“A whirlwind tour of the discoveries that first revealed the subatomic world.... Like any good book, the excitement in Massive builds, culminating with the frenzied Higgs hunt at the end of LEP's run and more recently at the Tevatron at Fermilab in the US both racing against time to bag the revered particle.”
Stephen Curry, Reciprocal Space Blog on nature.com
“[An] entertaining and breathless read: Sample whizzes through the story, tracking the progress from Higgs' first inkling of an idea back in the early sixties right up to the present day, which sees the particle physics community poised on the verge of discovery, waiting to see if the Higgs' bosonthe eponymous 'God particle'will finally flash into existence as the LHC is ramped up to full power.”
Dara O'Briain, New Scientist
“[T]his was my holiday page-turner: a clear and engrossing description of the physics of the Higgs boson (with surrounding weirdness), combined with a breathless account of the leap-frogging race for its discovery.”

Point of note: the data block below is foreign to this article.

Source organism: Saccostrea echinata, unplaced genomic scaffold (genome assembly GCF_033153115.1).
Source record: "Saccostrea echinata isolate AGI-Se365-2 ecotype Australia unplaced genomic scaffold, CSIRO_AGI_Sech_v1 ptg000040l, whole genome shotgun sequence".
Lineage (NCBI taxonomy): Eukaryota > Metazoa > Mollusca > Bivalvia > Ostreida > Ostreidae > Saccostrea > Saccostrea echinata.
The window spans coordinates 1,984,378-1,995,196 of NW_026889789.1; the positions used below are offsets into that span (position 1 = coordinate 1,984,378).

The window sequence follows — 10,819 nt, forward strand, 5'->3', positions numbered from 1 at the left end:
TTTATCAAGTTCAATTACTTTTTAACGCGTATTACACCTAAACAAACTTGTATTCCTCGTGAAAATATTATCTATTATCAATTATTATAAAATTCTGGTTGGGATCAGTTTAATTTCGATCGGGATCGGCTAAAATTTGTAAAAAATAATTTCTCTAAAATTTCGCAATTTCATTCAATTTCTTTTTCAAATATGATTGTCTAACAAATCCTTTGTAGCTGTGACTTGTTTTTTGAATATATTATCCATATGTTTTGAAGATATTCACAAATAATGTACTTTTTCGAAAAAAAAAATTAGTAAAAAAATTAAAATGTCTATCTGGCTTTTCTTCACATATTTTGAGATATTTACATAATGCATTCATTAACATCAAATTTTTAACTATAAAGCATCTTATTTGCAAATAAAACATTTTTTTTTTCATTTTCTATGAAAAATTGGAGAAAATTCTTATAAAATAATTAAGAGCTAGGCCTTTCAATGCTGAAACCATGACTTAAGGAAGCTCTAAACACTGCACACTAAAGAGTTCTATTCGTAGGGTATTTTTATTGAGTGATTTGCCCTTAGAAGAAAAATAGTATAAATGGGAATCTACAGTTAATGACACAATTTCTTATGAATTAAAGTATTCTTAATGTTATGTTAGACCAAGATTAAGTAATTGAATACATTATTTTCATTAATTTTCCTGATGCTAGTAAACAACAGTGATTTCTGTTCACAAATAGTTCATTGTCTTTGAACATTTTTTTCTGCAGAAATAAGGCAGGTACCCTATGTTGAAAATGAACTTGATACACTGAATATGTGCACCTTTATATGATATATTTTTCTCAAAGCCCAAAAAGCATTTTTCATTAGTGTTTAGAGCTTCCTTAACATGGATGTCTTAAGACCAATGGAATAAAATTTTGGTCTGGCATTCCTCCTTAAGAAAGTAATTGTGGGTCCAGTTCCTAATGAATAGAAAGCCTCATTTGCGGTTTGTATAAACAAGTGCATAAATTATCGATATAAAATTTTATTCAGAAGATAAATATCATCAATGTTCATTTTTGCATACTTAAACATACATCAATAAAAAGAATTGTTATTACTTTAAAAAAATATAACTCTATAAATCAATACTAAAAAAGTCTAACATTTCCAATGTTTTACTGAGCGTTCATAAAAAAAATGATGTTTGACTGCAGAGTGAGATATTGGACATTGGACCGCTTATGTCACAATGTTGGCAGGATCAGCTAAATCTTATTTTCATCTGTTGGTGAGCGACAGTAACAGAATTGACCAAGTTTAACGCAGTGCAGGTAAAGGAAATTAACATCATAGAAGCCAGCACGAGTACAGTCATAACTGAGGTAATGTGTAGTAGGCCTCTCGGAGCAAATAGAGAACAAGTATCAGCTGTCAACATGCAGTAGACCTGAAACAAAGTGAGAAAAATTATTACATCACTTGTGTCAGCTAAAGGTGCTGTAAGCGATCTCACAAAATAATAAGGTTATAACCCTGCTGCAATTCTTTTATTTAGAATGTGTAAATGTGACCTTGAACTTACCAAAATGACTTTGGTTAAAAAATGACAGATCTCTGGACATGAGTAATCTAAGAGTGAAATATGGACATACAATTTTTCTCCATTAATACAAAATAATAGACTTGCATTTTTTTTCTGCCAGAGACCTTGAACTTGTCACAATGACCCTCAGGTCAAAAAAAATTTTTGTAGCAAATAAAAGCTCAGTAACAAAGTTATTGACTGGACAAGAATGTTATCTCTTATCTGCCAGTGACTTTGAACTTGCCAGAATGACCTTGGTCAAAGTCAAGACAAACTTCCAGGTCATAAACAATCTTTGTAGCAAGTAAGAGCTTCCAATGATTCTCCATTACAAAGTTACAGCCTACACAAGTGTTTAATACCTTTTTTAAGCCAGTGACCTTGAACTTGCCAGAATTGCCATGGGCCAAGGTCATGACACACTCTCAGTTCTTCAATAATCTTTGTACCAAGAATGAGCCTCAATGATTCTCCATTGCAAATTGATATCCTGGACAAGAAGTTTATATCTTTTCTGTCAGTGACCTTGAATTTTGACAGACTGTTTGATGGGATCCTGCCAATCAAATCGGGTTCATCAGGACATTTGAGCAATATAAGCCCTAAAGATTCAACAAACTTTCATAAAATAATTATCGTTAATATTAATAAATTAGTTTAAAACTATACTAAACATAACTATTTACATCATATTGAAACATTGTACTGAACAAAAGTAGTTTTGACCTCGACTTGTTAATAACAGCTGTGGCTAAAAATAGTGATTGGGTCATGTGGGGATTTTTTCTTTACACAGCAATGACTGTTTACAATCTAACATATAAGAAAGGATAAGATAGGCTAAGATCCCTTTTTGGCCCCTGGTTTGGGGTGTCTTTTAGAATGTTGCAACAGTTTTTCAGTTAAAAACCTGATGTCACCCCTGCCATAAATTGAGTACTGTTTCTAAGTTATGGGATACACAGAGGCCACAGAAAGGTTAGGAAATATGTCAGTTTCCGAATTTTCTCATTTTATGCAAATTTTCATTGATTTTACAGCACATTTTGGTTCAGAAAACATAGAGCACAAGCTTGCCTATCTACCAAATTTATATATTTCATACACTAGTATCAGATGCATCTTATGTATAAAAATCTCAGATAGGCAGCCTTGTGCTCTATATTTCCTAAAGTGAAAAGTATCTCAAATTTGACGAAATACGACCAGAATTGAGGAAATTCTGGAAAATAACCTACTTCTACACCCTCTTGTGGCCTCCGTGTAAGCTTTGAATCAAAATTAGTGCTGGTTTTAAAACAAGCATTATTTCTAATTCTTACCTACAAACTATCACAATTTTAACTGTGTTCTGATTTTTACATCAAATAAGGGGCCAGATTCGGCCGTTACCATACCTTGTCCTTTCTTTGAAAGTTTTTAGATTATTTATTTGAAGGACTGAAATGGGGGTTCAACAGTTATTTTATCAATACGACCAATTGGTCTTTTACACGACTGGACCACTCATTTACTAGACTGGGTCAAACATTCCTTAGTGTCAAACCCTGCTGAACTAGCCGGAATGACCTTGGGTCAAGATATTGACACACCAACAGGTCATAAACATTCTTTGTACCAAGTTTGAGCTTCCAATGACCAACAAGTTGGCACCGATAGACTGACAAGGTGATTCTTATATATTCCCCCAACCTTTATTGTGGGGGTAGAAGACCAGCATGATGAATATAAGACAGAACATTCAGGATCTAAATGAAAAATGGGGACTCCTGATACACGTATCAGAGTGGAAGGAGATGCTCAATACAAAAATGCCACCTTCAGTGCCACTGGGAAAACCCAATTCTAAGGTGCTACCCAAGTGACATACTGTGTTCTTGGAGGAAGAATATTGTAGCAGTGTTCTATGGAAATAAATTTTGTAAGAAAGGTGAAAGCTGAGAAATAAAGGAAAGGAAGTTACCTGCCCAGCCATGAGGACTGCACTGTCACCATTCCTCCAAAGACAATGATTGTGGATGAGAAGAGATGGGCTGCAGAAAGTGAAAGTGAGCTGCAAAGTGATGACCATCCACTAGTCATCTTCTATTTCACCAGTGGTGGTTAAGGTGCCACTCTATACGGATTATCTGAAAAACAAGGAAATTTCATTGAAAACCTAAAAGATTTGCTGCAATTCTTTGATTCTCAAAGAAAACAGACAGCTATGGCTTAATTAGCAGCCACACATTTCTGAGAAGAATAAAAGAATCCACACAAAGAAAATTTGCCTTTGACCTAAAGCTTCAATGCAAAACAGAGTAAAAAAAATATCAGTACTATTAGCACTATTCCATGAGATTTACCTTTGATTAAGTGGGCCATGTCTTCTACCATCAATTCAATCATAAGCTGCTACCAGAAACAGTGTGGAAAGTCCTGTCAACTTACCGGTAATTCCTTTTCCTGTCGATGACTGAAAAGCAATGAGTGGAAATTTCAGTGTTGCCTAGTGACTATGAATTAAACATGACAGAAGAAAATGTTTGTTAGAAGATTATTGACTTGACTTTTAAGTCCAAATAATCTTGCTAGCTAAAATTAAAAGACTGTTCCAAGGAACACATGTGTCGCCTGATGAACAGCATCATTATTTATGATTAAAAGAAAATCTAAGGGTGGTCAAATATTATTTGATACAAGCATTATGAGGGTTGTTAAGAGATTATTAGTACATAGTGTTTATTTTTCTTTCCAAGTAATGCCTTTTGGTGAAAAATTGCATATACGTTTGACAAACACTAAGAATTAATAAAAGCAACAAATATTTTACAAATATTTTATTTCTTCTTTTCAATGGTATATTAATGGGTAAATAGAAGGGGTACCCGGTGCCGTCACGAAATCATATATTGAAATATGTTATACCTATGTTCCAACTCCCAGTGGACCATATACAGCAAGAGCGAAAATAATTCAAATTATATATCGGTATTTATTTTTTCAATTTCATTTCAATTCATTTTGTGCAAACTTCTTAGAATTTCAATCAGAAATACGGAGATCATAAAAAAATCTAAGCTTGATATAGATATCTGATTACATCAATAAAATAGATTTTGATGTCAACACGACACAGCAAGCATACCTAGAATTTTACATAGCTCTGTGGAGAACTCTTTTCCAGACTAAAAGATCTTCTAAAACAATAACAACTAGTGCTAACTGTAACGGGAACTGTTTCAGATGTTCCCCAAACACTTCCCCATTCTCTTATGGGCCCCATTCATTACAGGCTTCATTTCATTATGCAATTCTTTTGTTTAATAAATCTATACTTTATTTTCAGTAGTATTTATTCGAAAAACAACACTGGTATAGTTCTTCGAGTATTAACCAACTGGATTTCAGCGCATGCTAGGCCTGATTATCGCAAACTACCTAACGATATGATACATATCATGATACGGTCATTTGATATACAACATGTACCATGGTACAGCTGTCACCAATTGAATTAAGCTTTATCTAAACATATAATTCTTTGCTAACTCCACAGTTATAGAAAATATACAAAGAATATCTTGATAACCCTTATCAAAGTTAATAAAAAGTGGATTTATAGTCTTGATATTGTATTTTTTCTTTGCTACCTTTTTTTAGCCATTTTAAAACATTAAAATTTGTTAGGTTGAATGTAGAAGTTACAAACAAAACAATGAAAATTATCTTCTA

The Midwest Book Review
“The definition of the Higgs boson and how it gives everything mass, and why it's important, comes alive for readers with little prior science background. Recommended for general-interest and science collections alike!”
The Guardian (UK)
“Sample's story of “how the universe got its mass” is told through the life and science of Higgs. The result is a compelling work of popular science, full of mind-boggling ideas and a real sense of the excitement of scientific discovery.”
“Science journalist Sample does an excellent job of capturing the history of the subject and the vivid personalities of some of the most famous living physicists.... Massive is an excellent nontechnical introduction to the history of modern particle physics right up to the present.... Highly recommended.”
“A quick and enticing read...Massive provides an accessible introduction to the physics of this, the LHC era.”
“A gripping account of
the story of how the [Higgs boson] theory, first proposed in 1964, moved from being a curiosity of dubious relevance to the centre stage of fundamental physics today.... So read this book, then watch the final stages of this particular scientific quest play out over the coming months and years.”